Settle us before next elections to ease tension, squatters tell Government
By Benard Sanga
| November 26th 2015
Thousands of squatters in Mombasa and Kilifi yesterday protested against landlessness.
They further accused political leaders of frustrating efforts by the National Land Commission (NLC) and the national government to resettle them.
Hundreds of activists, elders and leaders representing over 21,000 squatters gathered in Kisauni Barawa in Mombasa to highlight their plight.
They alleged some MPs had colluded with land grabbers to frustrate their efforts to acquire land and warned that delays could spark violence in the region.
They also accused the Judiciary of failing to protect them, citing ongoing demolition and destruction of their property despite existing court cases over disputed parcels.
"Who do we run to now? Some of our MPs have continued to castigate NLC efforts to settle us.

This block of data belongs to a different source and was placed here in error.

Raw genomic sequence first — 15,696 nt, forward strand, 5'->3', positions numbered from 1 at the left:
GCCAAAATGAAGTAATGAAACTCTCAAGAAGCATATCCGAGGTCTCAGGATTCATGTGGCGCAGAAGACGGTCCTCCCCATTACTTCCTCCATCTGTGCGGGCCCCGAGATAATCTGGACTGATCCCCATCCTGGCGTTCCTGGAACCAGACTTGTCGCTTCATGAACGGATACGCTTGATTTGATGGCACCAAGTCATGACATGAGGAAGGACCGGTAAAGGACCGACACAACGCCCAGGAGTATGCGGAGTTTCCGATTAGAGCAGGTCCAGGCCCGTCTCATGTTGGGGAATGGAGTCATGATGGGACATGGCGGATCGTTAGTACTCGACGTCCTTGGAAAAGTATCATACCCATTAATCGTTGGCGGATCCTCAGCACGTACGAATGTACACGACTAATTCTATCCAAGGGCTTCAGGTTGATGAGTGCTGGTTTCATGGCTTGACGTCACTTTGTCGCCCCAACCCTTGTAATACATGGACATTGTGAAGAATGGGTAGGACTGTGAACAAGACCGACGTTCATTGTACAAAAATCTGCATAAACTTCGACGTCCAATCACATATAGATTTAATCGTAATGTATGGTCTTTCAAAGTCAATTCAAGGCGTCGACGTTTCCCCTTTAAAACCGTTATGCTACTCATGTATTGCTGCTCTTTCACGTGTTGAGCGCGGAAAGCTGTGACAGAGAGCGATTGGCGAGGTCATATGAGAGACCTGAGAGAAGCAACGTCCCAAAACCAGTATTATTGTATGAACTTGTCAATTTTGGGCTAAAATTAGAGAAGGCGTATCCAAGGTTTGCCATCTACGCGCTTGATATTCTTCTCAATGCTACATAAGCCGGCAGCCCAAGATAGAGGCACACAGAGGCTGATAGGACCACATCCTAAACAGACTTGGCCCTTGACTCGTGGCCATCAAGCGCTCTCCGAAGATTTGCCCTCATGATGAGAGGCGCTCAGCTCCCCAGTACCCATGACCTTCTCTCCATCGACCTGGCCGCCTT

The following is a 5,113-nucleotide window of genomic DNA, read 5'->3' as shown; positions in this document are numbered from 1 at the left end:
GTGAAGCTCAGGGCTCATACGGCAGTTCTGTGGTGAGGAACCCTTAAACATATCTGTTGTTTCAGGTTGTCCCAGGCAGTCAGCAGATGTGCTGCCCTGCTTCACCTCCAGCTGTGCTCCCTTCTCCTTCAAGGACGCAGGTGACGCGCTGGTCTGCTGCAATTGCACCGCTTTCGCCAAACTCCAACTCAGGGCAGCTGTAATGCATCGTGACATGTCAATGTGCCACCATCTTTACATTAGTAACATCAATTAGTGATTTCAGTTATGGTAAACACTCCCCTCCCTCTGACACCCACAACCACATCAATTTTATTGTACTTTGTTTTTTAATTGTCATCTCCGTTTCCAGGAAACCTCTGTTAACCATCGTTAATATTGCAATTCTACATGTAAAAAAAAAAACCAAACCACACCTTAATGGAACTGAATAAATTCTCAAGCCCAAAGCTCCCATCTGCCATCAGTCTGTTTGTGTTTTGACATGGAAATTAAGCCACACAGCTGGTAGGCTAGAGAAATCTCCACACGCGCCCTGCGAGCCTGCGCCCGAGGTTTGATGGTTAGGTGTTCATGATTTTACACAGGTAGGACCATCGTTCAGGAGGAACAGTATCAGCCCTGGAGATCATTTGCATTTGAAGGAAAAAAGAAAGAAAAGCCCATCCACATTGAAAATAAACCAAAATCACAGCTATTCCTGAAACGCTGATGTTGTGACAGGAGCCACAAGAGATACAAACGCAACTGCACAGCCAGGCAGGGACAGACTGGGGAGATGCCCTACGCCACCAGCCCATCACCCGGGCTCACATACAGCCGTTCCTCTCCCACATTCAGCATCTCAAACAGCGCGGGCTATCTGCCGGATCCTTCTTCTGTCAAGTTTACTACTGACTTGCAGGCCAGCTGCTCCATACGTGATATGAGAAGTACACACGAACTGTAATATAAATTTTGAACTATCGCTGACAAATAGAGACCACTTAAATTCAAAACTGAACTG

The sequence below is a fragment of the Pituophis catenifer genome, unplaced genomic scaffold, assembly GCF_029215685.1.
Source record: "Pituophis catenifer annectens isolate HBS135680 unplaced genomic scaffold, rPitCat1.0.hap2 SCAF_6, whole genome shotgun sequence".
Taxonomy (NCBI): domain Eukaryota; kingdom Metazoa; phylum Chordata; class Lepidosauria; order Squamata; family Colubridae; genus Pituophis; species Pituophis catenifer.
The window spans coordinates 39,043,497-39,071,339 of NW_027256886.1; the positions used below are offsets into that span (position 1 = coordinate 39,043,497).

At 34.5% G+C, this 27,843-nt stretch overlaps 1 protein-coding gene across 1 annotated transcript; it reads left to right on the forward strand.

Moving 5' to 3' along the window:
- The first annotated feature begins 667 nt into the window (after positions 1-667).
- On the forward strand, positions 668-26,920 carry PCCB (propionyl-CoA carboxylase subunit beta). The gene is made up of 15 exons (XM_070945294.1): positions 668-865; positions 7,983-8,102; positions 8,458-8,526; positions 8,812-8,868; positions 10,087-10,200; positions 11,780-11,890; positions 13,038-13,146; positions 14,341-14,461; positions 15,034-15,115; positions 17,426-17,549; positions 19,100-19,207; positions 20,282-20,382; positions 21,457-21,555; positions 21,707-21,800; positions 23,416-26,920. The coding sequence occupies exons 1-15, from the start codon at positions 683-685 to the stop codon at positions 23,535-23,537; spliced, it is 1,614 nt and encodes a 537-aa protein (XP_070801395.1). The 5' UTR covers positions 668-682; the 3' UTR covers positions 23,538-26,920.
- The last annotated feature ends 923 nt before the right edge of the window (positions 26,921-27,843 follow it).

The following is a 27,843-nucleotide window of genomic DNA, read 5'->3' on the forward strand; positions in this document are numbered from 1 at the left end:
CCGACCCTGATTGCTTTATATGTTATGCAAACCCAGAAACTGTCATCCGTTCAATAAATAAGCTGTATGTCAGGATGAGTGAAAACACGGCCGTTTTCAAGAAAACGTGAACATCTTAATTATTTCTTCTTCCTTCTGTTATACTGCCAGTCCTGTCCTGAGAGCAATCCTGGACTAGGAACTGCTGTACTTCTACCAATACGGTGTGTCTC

"They have opposed the Government's move to solve this problem, terming it a political gimmick," said Ms Joyce Riziki, one of the squatters on a 55-acre land in Barawa, Kisauni.
Yesterday, over 20 Kaya elders and Mijikenda youth leaders had a hard time convincing the squatters from over 10 disputed parcels to express their rage against local politicians they accused of opposing NLC Chairman Muhammad Swazuri.
"We met the chief justice who assured us our cases would be fast tracked. But since 2010 we are spending our nights in the cold and makeshift houses. The situation has been worsened by El Nino rains," said Kaya elders Chairman Erastus Kubo.
He said tension was rising at the Coast and urged the Government to hasten the process of settling squatters before the next polls.
Last year, 20 Kaya elders under the leadership of Nguma Charo traversed Mombasa, Kwale, Kilifi, Tana River and Taita Taveta counties to preach peace after a bloody conflict between squatters who were resisting eviction by security agencies.
Dr Swazuri and Mombasa County Commissioner Nelson Marwa assured squatters the Government was in talks with landowners and squatters to strike a balance for peaceful co-existence.
Squatters who converged in Kisauni were the 527 families from the deputed 135-acre Lamkan parcel, 811 families from the 70-acre Nguuni Power land, 360 families from the 55-acre Barawa, 2,360 families from Nguu Tatu, and 4,363 families from of the 4,300-acre land in Kashani. These parcels are in Kisauni.
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